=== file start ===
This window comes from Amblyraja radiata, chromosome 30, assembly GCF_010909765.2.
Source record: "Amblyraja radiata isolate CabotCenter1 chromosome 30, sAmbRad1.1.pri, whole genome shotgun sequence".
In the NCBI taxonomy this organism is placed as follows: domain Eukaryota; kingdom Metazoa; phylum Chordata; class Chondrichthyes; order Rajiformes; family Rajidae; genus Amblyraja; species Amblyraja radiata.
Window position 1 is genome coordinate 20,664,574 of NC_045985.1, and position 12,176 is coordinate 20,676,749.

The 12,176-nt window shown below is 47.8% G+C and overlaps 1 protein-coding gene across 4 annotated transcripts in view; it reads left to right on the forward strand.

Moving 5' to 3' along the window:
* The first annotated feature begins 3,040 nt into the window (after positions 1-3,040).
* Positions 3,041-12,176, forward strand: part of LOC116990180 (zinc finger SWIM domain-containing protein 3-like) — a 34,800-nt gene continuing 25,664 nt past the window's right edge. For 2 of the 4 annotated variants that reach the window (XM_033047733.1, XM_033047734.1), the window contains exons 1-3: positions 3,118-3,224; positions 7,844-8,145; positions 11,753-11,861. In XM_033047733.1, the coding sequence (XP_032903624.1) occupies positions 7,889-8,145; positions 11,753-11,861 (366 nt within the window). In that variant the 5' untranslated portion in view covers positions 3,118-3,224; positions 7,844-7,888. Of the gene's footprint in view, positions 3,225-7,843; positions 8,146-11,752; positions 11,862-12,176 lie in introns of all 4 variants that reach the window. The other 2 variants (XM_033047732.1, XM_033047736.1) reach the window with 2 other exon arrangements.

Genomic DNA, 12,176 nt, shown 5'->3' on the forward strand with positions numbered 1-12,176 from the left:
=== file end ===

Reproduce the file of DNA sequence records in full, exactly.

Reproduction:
This window comes from Amblyraja radiata, chromosome 30, assembly GCF_010909765.2.
Source record: "Amblyraja radiata isolate CabotCenter1 chromosome 30, sAmbRad1.1.pri, whole genome shotgun sequence".
In the NCBI taxonomy this organism is placed as follows: domain Eukaryota; kingdom Metazoa; phylum Chordata; class Chondrichthyes; order Rajiformes; family Rajidae; genus Amblyraja; species Amblyraja radiata.
Window position 1 is genome coordinate 20,664,574 of NC_045985.1, and position 12,176 is coordinate 20,676,749.

The 12,176-nt window shown below is 47.8% G+C and overlaps 1 protein-coding gene across 4 annotated transcripts in view; it reads left to right on the forward strand.

Moving 5' to 3' along the window:
* The first annotated feature begins 3,040 nt into the window (after positions 1-3,040).
* Positions 3,041-12,176, forward strand: part of LOC116990180 (zinc finger SWIM domain-containing protein 3-like) — a 34,800-nt gene continuing 25,664 nt past the window's right edge. For 2 of the 4 annotated variants that reach the window (XM_033047733.1, XM_033047734.1), the window contains exons 1-3: positions 3,118-3,224; positions 7,844-8,145; positions 11,753-11,861. In XM_033047733.1, the coding sequence (XP_032903624.1) occupies positions 7,889-8,145; positions 11,753-11,861 (366 nt within the window). In that variant the 5' untranslated portion in view covers positions 3,118-3,224; positions 7,844-7,888. Of the gene's footprint in view, positions 3,225-7,843; positions 8,146-11,752; positions 11,862-12,176 lie in introns of all 4 variants that reach the window. The other 2 variants (XM_033047732.1, XM_033047736.1) reach the window with 2 other exon arrangements.

Genomic DNA, 12,176 nt, shown 5'->3' on the forward strand with positions numbered 1-12,176 from the left: